I think it is very painful when a friendship ends unexpectedly. I do think your friend had some major issues with paranoia it seems.
     
  8. Nomad

    Nomad Well-Known Member

    I have brief moments of pain, but generally speaking, am doing better. It's been extraordinarily difficult, but I don't "do" lies. I have called her out on the lying and inappropriate behavior before. She did not apologize. I'm tired. I will always hold a special place for her in my heart. This is someone who normally is a fabulous, caring and honest person. And, I think if things improve in her life, she will be back to her old self. But, this has been a shock. I,have been through some crazy crxp over the years. Loss of income, death in the family, my own health problems, serious heavy duty major depressing crxp with our Difficult Child. To the best of my knowledge, although I may have been depressed, I didn't act like this. Yes, everyone is different. But, this sure is shocking, disturbing and perhaps revealing. Lies, layers and layers of problems, bizarre behaviors, false pride. I don't know. I'm pulling back from the friendship. It's crazy painful. I sure am appreciative of all the good years. I am not expecting anything. Maybe things will be different inthe future. I don't know. It is what it is. Geez, I appreciate these posts. I was very lucky to have a wonderful close friend for all these years. No clue if it will return. No clue if I will have something like this again. Geez, it freaking hurts. I will do my best to concentrate on gratefulness. It may not sound like it, but I'm doing better today.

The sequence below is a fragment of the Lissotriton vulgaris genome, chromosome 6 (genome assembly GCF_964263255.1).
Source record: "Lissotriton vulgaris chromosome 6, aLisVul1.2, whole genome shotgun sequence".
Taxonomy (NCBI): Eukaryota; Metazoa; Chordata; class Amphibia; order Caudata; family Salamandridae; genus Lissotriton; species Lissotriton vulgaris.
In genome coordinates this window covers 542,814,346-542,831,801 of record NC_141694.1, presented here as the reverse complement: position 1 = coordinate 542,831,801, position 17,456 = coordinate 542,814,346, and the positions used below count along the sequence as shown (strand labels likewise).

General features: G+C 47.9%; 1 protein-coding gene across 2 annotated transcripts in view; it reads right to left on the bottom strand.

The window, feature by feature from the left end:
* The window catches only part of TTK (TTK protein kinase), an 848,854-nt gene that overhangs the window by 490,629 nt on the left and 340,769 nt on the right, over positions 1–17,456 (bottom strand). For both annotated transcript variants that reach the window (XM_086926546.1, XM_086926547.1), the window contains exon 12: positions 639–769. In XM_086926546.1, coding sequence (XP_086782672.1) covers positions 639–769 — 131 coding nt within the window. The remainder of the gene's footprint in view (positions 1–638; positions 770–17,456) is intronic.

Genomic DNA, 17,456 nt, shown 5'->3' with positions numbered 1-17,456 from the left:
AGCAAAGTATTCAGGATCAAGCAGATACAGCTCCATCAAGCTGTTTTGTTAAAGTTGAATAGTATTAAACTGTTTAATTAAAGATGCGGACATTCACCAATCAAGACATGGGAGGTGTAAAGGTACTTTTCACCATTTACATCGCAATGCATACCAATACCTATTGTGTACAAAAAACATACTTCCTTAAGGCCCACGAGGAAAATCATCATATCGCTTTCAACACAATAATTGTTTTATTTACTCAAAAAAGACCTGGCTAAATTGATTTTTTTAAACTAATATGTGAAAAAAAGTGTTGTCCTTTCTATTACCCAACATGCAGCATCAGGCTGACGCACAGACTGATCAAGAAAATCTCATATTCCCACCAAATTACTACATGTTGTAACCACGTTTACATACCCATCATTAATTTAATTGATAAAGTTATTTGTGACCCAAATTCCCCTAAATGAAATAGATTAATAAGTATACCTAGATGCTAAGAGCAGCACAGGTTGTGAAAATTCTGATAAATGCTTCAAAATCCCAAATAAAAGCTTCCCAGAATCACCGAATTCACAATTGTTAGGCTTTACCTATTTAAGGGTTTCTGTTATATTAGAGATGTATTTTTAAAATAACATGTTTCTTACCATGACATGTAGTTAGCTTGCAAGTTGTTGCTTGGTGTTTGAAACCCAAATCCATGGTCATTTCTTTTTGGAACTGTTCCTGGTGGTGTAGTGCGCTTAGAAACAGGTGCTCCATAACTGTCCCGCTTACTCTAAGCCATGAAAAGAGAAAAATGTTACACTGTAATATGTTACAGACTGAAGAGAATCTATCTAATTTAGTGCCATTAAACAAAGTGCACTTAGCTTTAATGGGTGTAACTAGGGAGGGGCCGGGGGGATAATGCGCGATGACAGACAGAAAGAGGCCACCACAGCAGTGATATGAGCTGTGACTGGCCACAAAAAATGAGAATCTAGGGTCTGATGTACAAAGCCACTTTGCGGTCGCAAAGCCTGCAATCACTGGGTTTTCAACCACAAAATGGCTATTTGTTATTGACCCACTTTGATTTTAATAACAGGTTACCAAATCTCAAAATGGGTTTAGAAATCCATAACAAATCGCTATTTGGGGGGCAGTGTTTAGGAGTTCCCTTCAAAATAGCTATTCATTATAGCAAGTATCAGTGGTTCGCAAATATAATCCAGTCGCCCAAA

PS I too lost my mom young. A close female friend was a wonderful support for me. I hope I was a good support system for her all those years too.
     
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  9. recoveringenabler

    recoveringenabler Well-Known Member Staff Member

    I'm sorry you're struggling with this Nomad. It's sad when a friendship falters and possibly ends.

    I agree with Tanya and mof, your friend may be saving face......in the final analysis, it actually may have nothing at all to do with you, however, you are impacted.

    A very good friend of mine went through a tumultuous financial upheaval for a couple of years where she almost lost everything. During that time she became depressed and angry and we had a falling out. We didn't speak for a long time, maybe 2 years. We ran into each other at a social event and she shared that she had been depressed and didn't know it and had acted badly. She was sincere and apologetic. We reconciled and everything worked out. She herself had not recognized how the situation was impacting her and did not acknowledge at the time that she was depressed. She had denied her feelings and was unaware of how it impacted others.